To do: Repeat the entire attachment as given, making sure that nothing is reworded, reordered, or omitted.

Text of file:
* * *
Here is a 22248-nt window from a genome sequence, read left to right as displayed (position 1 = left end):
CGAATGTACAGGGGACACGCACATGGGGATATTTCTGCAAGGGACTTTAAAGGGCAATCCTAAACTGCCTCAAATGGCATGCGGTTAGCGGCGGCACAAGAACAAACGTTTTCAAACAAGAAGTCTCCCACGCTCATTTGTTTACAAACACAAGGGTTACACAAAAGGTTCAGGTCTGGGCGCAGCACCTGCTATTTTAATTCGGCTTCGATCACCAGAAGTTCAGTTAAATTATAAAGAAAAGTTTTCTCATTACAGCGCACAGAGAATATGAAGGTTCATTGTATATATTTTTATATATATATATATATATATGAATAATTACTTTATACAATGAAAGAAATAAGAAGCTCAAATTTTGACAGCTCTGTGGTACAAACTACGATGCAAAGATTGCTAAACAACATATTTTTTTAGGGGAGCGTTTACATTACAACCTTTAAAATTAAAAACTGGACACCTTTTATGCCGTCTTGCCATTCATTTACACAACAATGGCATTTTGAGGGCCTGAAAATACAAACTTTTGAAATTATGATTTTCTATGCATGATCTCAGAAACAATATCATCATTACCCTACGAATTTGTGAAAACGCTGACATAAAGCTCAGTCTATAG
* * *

Here is a 22248-nt window from a genome sequence, read left to right as displayed (position 1 = left end):
CGAATGTACAGGGGACACGCACATGGGGATATTTCTGCAAGGGACTTTAAAGGGCAATCCTAAACTGCCTCAAATGGCATGCGGTTAGCGGCGGCACAAGAACAAACGTTTTCAAACAAGAAGTCTCCCACGCTCATTTGTTTACAAACACAAGGGTTACACAAAAGGTTCAGGTCTGGGCGCAGCACCTGCTATTTTAATTCGGCTTCGATCACCAGAAGTTCAGTTAAATTATAAAGAAAAGTTTTCTCATTACAGCGCACAGAGAATATGAAGGTTCATTGTATATATTTTTATATATATATATATATATATGAATAATTACTTTATACAATGAAAGAAATAAGAAGCTCAAATTTTGACAGCTCTGTGGTACAAACTACGATGCAAAGATTGCTAAACAACATATTTTTTTAGGGGAGCGTTTACATTACAACCTTTAAAATTAAAAACTGGACACCTTTTATGCCGTCTTGCCATTCATTTACACAACAATGGCATTTTGAGGGCCTGAAAATACAAACTTTTGAAATTATGATTTTCTATGCATGATCTCAGAAACAATATCATCATTACCCTACGAATTTGTGAAAACGCTGACATAAAGCTCAGTCTATAG